We examined the data set to determine if there was any underlying pattern to the distribution of H values among the neurons. Specifically, we analysed whether cells that responded to certain tastants were associated with particular ranges of entropy. When presented with lower concentrations (below EC50) of tastants, neurons that responded to cycloheximide/quinine or to citric acid were in general more narrowly tuned (lower H) than those responding to other taste qualities, including sucrose (Fig. 6c, open bars). At mid-range stimulus concentrations (Fig. 6c, filled bars), there were no significant differences in the breadth of tuning across neurons responding to different taste qualities.

The above data indicate that a substantial fraction of geniculate gustatory sensory neurons (>1/4 to 1/2) responded to two or more prototypic taste qualities. At mid-range stimulus concentrations, the proportion of broadly responding neurons increases as does the average breadth of tuning for the neurons. For stimulus concentrations 1.5–2 × EC50 values, no particular taste was associated with highly tuned (specialist) or broadly responsive (generalist) neurons.

Altered breadth of tuning in neurons

As a final, critical test of taste coding, we studied the tuning properties of individual neurons when presented consecutively with low and high concentrations of taste stimuli. Using our concentration–response data (Fig. 4) for reference, we identified a concentration near or below EC50, as before, and another near maximum efficacy (approximately 3.5–7 × EC50), but still within concentrations reported for mouse behavioural assays, for each of five stimuli representing different taste qualities. Labelled line coding would predict that each neuron would respond only to one class of stimulus regardless of concentration. However, most geniculate ganglion neurons responded differently when stimulated with low versus high concentrations of the same panel of taste compounds (Fig. 7). Out of a sample of 61 neurons, 41 responded to both low and high stimulus concentrations (Fig. 7c–e). Of these 41 neurons, only 6 responded exclusively to the same stimulus at both concentrations (five ‘specialists’, Fig. 7c and one sucrose–MSG/IMP–responsive neuron, Fig. 7e, first row). Importantly, with increasing stimulus concentration, the majority (35/41, 85%) converted from a specialist to a multiply responsive neuron or from a dual-responding to a broadly tuned neuron. Importantly, while many neurons retained the same ‘best stimulus’ at low and high concentrations, 10/61 neurons switched to a different or multiple ‘best stimuli’. In summary of 61 neurons, 42 (69%) responded to stimuli of two or more qualities. Because perceived taste is concentration invariant for stimuli other than salts (for example, sucrose is sweet, whether at low or high concentrations34), the data illustrated in Fig. 7 are compatible with pattern coding35 rather than labelled line coding.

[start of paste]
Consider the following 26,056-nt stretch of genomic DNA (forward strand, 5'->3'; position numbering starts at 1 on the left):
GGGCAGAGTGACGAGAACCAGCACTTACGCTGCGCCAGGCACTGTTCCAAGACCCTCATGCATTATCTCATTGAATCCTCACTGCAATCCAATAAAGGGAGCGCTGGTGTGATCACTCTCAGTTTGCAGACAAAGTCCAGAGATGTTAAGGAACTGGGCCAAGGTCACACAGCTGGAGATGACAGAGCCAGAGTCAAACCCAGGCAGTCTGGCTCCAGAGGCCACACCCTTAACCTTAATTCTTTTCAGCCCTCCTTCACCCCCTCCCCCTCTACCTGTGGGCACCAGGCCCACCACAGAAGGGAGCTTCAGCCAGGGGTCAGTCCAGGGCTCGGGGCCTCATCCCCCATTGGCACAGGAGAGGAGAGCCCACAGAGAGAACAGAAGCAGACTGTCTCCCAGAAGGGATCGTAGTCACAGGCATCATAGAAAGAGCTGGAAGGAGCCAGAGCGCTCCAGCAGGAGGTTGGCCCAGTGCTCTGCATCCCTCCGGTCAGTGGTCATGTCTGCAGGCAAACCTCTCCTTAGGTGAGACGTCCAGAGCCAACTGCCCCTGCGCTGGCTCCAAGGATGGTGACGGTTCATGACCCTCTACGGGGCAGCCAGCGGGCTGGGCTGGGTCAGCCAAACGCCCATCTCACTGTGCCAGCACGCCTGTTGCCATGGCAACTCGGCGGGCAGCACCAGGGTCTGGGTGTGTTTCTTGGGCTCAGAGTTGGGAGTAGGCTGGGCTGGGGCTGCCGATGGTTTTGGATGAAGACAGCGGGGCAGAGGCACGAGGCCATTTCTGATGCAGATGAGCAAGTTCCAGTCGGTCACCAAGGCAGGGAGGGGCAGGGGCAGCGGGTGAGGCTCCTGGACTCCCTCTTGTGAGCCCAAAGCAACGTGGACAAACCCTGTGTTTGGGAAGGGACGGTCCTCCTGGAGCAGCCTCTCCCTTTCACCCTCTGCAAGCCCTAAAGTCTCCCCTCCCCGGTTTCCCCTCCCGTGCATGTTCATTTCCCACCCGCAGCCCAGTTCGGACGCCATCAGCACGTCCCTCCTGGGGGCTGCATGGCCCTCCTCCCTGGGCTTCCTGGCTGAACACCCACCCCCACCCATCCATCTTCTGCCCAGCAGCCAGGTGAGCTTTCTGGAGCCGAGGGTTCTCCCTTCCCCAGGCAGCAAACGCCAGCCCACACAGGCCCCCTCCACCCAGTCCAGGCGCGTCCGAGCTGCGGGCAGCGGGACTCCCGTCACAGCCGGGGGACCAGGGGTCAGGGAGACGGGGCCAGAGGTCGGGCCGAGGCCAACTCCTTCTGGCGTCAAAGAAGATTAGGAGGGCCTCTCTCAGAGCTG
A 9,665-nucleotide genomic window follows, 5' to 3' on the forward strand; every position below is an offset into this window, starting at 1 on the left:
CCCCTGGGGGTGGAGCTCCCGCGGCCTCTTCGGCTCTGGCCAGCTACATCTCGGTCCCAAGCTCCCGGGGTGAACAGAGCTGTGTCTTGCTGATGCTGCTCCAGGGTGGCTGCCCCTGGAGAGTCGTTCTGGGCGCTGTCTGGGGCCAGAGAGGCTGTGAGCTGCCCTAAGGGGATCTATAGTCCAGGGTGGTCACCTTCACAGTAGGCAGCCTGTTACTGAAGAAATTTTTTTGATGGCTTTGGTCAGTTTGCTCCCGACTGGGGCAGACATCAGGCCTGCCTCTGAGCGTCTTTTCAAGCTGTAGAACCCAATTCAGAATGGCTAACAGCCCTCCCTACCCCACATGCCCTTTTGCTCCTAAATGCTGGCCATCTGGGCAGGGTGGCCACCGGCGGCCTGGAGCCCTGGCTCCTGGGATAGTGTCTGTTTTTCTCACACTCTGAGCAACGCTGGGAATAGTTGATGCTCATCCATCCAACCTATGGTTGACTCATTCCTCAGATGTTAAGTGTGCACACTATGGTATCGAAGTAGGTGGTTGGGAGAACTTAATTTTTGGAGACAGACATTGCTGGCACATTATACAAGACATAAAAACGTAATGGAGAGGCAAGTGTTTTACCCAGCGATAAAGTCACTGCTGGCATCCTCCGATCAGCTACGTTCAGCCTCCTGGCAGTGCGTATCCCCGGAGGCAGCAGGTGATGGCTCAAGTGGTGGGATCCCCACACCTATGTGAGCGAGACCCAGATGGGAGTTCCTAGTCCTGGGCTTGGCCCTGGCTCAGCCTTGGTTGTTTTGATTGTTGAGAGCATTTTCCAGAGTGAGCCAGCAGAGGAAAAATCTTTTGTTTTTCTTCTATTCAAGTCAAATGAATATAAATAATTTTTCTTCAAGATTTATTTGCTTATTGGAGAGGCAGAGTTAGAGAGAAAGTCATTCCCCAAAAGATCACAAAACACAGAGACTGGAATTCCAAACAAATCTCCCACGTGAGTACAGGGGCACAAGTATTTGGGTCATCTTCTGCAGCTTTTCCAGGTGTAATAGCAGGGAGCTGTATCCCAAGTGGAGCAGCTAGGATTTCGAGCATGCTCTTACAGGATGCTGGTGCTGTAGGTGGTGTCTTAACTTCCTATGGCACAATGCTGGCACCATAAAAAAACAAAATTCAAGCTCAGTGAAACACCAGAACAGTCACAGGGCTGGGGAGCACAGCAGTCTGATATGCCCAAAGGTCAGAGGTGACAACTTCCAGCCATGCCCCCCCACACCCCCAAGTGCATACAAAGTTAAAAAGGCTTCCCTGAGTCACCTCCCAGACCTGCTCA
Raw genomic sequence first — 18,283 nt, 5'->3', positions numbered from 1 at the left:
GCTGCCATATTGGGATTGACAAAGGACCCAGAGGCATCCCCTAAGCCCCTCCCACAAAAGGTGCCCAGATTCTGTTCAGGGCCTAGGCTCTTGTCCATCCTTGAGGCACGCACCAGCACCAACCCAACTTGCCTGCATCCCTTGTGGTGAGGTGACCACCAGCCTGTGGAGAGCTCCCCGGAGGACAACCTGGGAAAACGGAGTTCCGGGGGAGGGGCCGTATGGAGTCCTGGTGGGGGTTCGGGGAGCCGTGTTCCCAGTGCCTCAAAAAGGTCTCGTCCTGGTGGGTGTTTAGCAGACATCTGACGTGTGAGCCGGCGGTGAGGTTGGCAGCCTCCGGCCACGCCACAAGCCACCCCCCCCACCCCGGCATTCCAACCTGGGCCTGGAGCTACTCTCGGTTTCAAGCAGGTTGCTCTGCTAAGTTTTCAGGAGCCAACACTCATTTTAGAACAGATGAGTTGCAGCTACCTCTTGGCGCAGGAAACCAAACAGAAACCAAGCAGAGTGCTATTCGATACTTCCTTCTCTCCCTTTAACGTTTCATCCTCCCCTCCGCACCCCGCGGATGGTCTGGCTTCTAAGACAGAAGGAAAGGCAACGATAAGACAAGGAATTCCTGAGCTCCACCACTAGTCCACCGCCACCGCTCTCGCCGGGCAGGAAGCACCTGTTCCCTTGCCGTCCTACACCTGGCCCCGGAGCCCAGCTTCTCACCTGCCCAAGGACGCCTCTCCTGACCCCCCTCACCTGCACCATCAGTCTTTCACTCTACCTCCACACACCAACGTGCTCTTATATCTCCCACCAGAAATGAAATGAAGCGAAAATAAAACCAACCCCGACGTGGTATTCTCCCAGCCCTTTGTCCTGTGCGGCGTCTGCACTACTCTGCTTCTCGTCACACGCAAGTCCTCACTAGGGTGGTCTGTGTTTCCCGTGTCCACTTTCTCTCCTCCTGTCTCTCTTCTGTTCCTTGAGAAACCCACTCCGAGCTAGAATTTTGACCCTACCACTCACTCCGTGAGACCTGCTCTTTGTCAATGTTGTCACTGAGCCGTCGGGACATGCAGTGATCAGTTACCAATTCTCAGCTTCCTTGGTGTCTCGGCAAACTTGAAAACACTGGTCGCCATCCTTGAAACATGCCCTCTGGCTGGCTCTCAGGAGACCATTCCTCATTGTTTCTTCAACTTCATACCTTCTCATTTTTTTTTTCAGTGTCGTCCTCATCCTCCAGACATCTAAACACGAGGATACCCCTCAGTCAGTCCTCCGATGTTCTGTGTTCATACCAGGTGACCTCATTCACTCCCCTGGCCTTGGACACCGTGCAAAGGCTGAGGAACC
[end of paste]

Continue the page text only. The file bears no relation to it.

Figure 7: Geniculate neurons become more broadly tuned when the stimulus concentration increases.
figure 7

A panel of five prototypic taste compounds was presented by oral perfusion, as in Figs 4 and 5, twice at a low concentration (near EC50) and twice at a concentration near maximum on the concentration-response curves (approximately 3.5–7 × EC50). Responses of each neuron were averaged at each concentration and converted into a heat map, with response amplitudes displayed as colour intensities. Columns represent responses to different taste compounds (which are listed across the top). Each row represents the response profile for a single neuron, for a total of 61 neurons. (a,b) neurons responding only at high stimulus concentrations. These neurons were tuned to a single-taste compound (a) or were more broadly responsive (b). (ce) neurons responding to both low and high concentration stimuli. Some neurons (c) were tuned to the same taste compound at low and high concentrations; other neurons (d) converted from narrowly tuned to broadly responsive; whereas some neurons (e) converted from dual to multiply responsive. A single neuron (top row in e) showed dual responses to sucrose and MSP/IMP at both concentrations. Taste stimuli were low: sucrose, 100 mM; MSG/IMP, 60 mM MSG with 1 mM IMP; NaCl, 60 mM; citric acid, 3 mM; cyx/qui; cycloheximide, 0.6 μM, quinine 0.1 mM; high: sucrose, 500 mM; MSG/IMP, 300 mM MSG with 1 mM IMP; NaCl, 500 mM; citric acid, 50 mM; cyx/qui; cycloheximide, 30 μM, quinine 5 mM.

Salt taste

Rodents find dilute solutions of NaCl appetitive and consume them readily, while hypertonic solutions of NaCl are avoided26. Accordingly, Oka et al.36 have predicted that there are two neural pathways for salt sensing: a dedicated labelled line pathway is used for the preferred low concentrations of NaCl. In contrast, aversive, high concentrations of NaCl are carried on lines labelled for bitter and sour tastes. Thus, we tested whether two distinct populations of salt-sensing neurons could be detected. We first examined NaCl concentration–response relations from 35 neurons that met a high criterion of consistency in replicate responses (see Methods, data analysis). These neurons displayed a wide range of NaCl taste sensitivities (Fig. 8a). There was no evidence of grouping into two distinct populations based on their concentration–response curves. EC50 values from the curves showed a continuous distribution from 26 mM to >1 M. Similarly, Hill slopes were distributed continuously without forming two populations (Fig. 8b).